On 2nd October 2014, there was a decrease of 20sen on fuel subsidy and the price has increased from RM2.10 per liter to RM2.30 per liter. As shown in figure 12, the supply for fuel decreases from SS to SS1 and the quantity decreases from Q to Q1. The Prime Minister of Malaysia, Datuk Seri Najib Razak who is also the finance minister stated that the reduction in fuel subsidy is due to the reduced revenue for national expenditure. The fuel subsidy was also reduced for other assistance such as education aid and many more (Ahmad and Singh, 2014).

Reference List

Adnan, H. (2012). Archives | The Star Online.. [online] Thestar.com.my. Available at: http://www.thestar.com.my/story/?file=/2012/10/2/business/12110226 [Accessed 25 Nov. 2014].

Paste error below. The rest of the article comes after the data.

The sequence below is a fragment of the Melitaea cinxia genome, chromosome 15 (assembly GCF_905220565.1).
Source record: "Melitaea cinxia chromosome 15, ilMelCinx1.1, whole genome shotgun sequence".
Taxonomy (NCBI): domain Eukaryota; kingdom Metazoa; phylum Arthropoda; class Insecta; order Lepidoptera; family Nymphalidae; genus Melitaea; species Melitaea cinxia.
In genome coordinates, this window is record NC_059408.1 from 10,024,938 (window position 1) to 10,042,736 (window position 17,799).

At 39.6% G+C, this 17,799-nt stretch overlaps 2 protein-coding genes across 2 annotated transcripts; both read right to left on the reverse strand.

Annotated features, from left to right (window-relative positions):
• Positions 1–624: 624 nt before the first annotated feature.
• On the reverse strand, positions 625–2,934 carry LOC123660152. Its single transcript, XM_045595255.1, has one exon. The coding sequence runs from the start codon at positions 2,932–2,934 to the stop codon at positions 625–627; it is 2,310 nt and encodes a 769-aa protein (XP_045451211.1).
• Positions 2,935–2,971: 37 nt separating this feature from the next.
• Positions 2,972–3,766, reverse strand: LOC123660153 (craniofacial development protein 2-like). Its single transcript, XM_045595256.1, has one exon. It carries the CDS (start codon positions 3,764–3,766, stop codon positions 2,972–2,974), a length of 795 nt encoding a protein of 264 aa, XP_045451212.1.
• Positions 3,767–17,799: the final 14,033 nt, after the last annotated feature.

Ahmad, S. and Singh, N. (2014).Najib talks about further subsidy cuts. [online] Free Malaysia Today. Available at: http://www.freemalaysiatoday.com/category/nation/2013/10/22/najib-talks-about-further-subsidy-cuts/ [Accessed 25 Nov. 2014].

Block, W. (2008).Rent Control: The Concise Encyclopedia of Economics | Library of Economics and Liberty. [online] Econlib.org. Available at: http://www.econlib.org/library/Enc/RentControl.html [Accessed 22 Nov. 2014].

Hans, (2013).Explaining The Mystery Behind High Car Prices in Malaysia - Part 1. [online] Livelifedrive.com. Available at: http://www.livelifedrive.com/malaysia/news/view/3802/explaining-the-mystery-behind-high-car-prices-in-malaysia---part-1 [Accessed 23 Nov. 2014].

Khoo, C. (2013).GST in Malaysia. 1st ed. [ebook] Malaysia: KPMG tax Services Sdn Bhd, p.2. Available at: http://www.kpmg.com/MY/en/services/Tax/gst/Documents/tl-gst-malaysia.pdf [Accessed 23 Nov. 2014].

Labor.ny.gov, (2013).Minimum Wages - New York State Department of Labor. [online] Available at: http://www.labor.ny.gov/workerprotection/laborstandards/workprot/minwage.shtm [Accessed 22 Nov. 2014].